March is the month when everything changed in the workplace. Many employees began working from home during the initial surge in COVID-19 cases, expecting to return to the office once the pandemic was brought under control—a timeframe that has only expanded as infections continue to soar. Working remotely isn’t ideal for everybody, but it has led to a new employee perk: an ability to travel for extended periods of time.
The Pros and Cons of Working Remotely
Eight months into a worldwide pandemic that shows no signs of abating, many employees are still working from home—and will continue doing so for the foreseeable future. Some companies are even hinting that this new working arrangement might even become permanent. In a great example of turning lemons into lemonade, some of these workers are taking advantage of the ability to do their jobs remotely by booking vacations to far-off lands. No ordinary vacations, these are turning into extended stays for many.
Remote workers claim that it makes no difference where they’re working, as long as the job is getting done. Why not work from a tropical beach instead of that confining home office where you’ve been cooped up for months on end?
That depends on the company. Some organizations are setting policies requiring employees to be available to come into the physical office within a specified time period if requested—say, an hour or two. Others, eager to embrace flexibility and use it as a selling point to attract top talent, are offering it as a perk. And why not? It costs the company nothing. Indeed, for the majority of companies, so long as their employees aren’t public-facing, it’s a non-issue.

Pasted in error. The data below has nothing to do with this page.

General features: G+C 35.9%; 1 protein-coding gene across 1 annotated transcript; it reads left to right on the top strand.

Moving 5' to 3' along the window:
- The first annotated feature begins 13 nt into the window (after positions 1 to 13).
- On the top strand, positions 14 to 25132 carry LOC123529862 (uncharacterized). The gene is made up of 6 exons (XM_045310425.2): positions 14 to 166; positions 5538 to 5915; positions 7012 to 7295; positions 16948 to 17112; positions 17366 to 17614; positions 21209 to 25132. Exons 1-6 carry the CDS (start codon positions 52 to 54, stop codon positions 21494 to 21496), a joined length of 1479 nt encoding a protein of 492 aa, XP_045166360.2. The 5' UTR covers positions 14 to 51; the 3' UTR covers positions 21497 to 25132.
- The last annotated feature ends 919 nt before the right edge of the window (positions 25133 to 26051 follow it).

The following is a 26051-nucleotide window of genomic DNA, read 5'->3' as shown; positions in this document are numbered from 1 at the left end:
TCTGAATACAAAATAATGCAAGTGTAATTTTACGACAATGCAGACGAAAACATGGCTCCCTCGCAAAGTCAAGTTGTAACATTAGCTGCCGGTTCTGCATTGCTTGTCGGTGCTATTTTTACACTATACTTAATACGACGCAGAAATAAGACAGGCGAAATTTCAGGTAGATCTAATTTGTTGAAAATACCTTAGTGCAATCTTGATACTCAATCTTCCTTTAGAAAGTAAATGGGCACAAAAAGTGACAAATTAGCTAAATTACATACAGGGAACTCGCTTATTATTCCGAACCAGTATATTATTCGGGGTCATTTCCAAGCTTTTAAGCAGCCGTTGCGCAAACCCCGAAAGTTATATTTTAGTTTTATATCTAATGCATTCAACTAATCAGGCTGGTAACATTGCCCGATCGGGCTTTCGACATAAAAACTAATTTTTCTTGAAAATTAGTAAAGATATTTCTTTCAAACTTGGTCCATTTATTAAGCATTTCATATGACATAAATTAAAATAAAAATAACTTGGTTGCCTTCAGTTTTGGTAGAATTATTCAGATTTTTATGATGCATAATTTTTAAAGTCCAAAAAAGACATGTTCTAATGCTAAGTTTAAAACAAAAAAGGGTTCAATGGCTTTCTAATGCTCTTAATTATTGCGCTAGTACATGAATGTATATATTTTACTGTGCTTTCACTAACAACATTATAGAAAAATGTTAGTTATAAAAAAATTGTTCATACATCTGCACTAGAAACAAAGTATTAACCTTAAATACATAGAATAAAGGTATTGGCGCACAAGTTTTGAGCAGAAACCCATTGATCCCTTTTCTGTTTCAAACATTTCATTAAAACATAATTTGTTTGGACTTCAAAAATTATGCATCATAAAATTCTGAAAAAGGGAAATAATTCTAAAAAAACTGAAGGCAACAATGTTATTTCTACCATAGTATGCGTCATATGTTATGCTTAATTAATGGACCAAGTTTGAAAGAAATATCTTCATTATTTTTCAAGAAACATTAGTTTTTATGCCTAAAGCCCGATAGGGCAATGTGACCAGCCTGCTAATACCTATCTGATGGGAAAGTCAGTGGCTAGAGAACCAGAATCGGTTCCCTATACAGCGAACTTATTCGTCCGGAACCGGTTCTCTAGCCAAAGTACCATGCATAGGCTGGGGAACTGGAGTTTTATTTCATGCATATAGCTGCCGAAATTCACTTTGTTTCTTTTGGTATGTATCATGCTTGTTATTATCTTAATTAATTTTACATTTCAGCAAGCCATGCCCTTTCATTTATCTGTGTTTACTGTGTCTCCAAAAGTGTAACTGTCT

Even before the pandemic wreaked havoc with everyday life, many Millennials were already working from distant, exotic locales—digital nomads doing their jobs from all over the world. This practice has been coined “work tourism” and threatens to become more popular and accepted as we settle in for the long haul while dealing with the coronavirus.
It’s not all fun and games and suntans and Mai Tais, however. Some work tourists are being more practical, using the flexibility to take care of family members living in other locations who might need assistance or companionship.
There are certain issues to consider, for both workers and employers. Tax laws may differ dramatically in foreign countries and time zones can create communication challenges. If your company is willing to embrace work tourism and grant employees flexibility, it’s important to communicate clearly your expectations in advance. And because travel potentially increases the likelihood of contracting COVID-19, you’ll need to address any safety concerns; this might mean adopting quarantine policies or even forbidding travel altogether.